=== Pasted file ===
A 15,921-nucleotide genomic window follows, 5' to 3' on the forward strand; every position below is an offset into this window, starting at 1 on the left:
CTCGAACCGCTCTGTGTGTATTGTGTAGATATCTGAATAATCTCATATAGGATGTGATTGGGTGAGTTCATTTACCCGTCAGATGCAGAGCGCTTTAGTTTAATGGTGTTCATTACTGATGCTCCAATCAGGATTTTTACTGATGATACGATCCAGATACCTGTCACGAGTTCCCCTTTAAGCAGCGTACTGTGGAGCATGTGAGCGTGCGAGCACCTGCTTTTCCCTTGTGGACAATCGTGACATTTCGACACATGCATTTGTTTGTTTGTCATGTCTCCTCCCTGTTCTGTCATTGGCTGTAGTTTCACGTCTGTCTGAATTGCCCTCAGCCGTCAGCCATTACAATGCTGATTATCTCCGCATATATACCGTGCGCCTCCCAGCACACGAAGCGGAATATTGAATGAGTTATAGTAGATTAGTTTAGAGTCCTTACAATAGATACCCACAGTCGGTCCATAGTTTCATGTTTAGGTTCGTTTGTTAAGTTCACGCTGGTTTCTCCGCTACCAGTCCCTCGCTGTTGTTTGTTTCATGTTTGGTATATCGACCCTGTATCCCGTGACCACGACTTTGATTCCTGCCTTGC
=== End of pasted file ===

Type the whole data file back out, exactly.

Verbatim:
A 15,921-nucleotide genomic window follows, 5' to 3' on the forward strand; every position below is an offset into this window, starting at 1 on the left:
CTCGAACCGCTCTGTGTGTATTGTGTAGATATCTGAATAATCTCATATAGGATGTGATTGGGTGAGTTCATTTACCCGTCAGATGCAGAGCGCTTTAGTTTAATGGTGTTCATTACTGATGCTCCAATCAGGATTTTTACTGATGATACGATCCAGATACCTGTCACGAGTTCCCCTTTAAGCAGCGTACTGTGGAGCATGTGAGCGTGCGAGCACCTGCTTTTCCCTTGTGGACAATCGTGACATTTCGACACATGCATTTGTTTGTTTGTCATGTCTCCTCCCTGTTCTGTCATTGGCTGTAGTTTCACGTCTGTCTGAATTGCCCTCAGCCGTCAGCCATTACAATGCTGATTATCTCCGCATATATACCGTGCGCCTCCCAGCACACGAAGCGGAATATTGAATGAGTTATAGTAGATTAGTTTAGAGTCCTTACAATAGATACCCACAGTCGGTCCATAGTTTCATGTTTAGGTTCGTTTGTTAAGTTCACGCTGGTTTCTCCGCTACCAGTCCCTCGCTGTTGTTTGTTTCATGTTTGGTATATCGACCCTGTATCCCGTGACCACGACTTTGATTCCTGCCTTGC